The Chemical Composition of a Car

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The purpose for examining the Chemical Composition of a Car is to search out ways to make cars safer, lighter, stronger etc. Anything a car company learns from such investigation then goes through a lengthy analysis but does eventually result in improvements to the vehicle itself or to the manufacture process—but it doesn’t happen overnight.

Shell:

A car is mostly steel, which is an alloy (not just a compound) of mainly iron and carbon. The difference between a compound and an alloy isn’t terribly technical. Compounds are two or more elements combined by whatever means, that bond chemically to form a new substance. Think of it more like baking a cake, where the results are not only more than the sum of the parts, but the entire nature of whole is transformed into something new. An alloy, on the other hand, results from introducing metals of different kinds into a molten steel. The effect is to produce something that is fundamentally the same as it would have been, except that it takes on properties from the foreign element. Think of it like adding high carbon steel to low carbon steel to produce a sword that in not brittle but is hard enough to hold an edge.

Steel is used for low cost as well as being resistant to corrosion. A car also contains an amount of aluminium which has steadily increased in price in recent decades. One main reason for price hikes in aluminium is the large amount of electricity used in it’s manufacture. More expensive renewable energy, plus more things (like cars) that run on electricity causes the price to skyrocket. Using aluminium is an attempt to make the car as light as it can be.

The shell of a car undergoes a phosphorous acid bath. Phosphorous acid is a compound of phosphorous, hydrogen and oxygen (all acids contain hydrogen, by the way). Although not the safest chemical to use it is has been granted Safer Choice Criteria, meaning that it is currently the lesser of the available evils.

Fuel:

Gas and engine oil is made of hydrocarbons which enter the environment as a result of car usage. The current thinking is that the best way to reduce gas emissions is to employ solar energy or electric power, but many European countries have invested in “clean diesel,” which is less processed than car gas and contains more energy. But again such an alteration won’t happen quickly. Engine oil may need also to be altered but what to alter it to is still a mystery.

A substantial change to the composition of gas occurred in about the 1990s when leaded petrol was phased out, even if it happened at different times in various states. The reason why lead (or to be more precise a chemical compound containing lead) was used since about 1925 to this decade is that it was felt that it was almost impossible to do otherwise. Frank Howard said that lead was a “Gift from God” and as with everything else it’s hard to change the establishment.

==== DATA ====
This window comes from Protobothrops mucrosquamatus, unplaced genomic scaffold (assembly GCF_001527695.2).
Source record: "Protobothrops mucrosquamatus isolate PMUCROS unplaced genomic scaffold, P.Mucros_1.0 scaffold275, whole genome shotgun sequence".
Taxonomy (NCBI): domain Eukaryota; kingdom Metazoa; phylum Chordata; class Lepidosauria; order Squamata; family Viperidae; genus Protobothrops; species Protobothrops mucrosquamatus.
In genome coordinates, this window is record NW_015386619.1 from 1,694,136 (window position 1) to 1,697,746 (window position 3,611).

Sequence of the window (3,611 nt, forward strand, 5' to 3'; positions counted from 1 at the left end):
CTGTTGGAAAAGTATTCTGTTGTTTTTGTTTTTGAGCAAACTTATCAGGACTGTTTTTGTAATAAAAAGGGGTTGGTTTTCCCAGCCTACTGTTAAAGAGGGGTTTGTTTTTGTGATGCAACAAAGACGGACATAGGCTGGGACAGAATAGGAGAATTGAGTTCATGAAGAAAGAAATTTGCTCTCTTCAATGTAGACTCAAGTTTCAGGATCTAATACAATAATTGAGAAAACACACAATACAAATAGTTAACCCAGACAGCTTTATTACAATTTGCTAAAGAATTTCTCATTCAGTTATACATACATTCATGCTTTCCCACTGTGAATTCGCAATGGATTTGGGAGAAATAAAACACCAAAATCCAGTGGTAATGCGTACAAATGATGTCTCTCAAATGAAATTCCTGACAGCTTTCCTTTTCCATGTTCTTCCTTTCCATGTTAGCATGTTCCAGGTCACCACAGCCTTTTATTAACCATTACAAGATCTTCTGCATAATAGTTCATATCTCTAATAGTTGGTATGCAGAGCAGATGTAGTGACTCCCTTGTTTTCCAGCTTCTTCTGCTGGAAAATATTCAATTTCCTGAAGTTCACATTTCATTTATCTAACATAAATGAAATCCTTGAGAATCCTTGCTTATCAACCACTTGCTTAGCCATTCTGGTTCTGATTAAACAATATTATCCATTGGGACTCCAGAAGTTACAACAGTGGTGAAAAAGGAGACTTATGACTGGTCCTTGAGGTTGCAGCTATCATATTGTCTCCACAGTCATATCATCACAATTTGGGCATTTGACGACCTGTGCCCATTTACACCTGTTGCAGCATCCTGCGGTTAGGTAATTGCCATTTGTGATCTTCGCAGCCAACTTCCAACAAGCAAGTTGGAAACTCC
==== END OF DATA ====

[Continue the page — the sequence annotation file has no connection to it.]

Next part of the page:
Engines:

Though an engine is all about converting chemical compounds many do not stop and think what chemicals are in the actual engine itself. A number of the parts are plastics, including flow passages and molded composite parts. Luckily in recent years plastic materials have been replaced by a safer metal.

There is extensive research going into the use of ceramics in engines. Sounds a bit crazy but the Japanese are doing pretty cutting-edge things with ceramics that are superior in weight to strength ratio, until they hit certain temperatures. The Jury is out, but…

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Tires:

Rubber which makes the tires as well as various items in the car is mostly carbon and oxygen but also contains trace elements of Zinc, sulfur and other elements. Rubber can’t really be described as environmentally sound though. On one hand rubber does decompose, on the other hand it takes about 50 years to decompose.

There is also Silicon in rubber, as well as in the car’s windows. In order to stop squeaky noises, Silicon is also used as it makes an ideal lubricant. It shouldn’t be applied to the rubber part of the door but to the metallic part.

Exhaust:

The majority of the material that comes out of a car exhaust is Nitrogen, with water vapor (or H2O ) and CO2 making about 13% each. Although these are considered non-toxic they still make a contribution to the greenhouse effect.

What might be the biggest surprise element in your car is copper! There’s a lot more copper in your car than you probably expect because it’s an element of the braking system. If you didn’t have copper in the car, you’d have problems.

In conclusion:

You don’t think of a car as a bundle of chemicals but it is a factor in our environment. Car chemical improvement is a continuous process. Researchers want to replace current chemicals and substances with something “better.” Better means something safer, less impactful on environments, lighter, or maybe something most cost-efficient.

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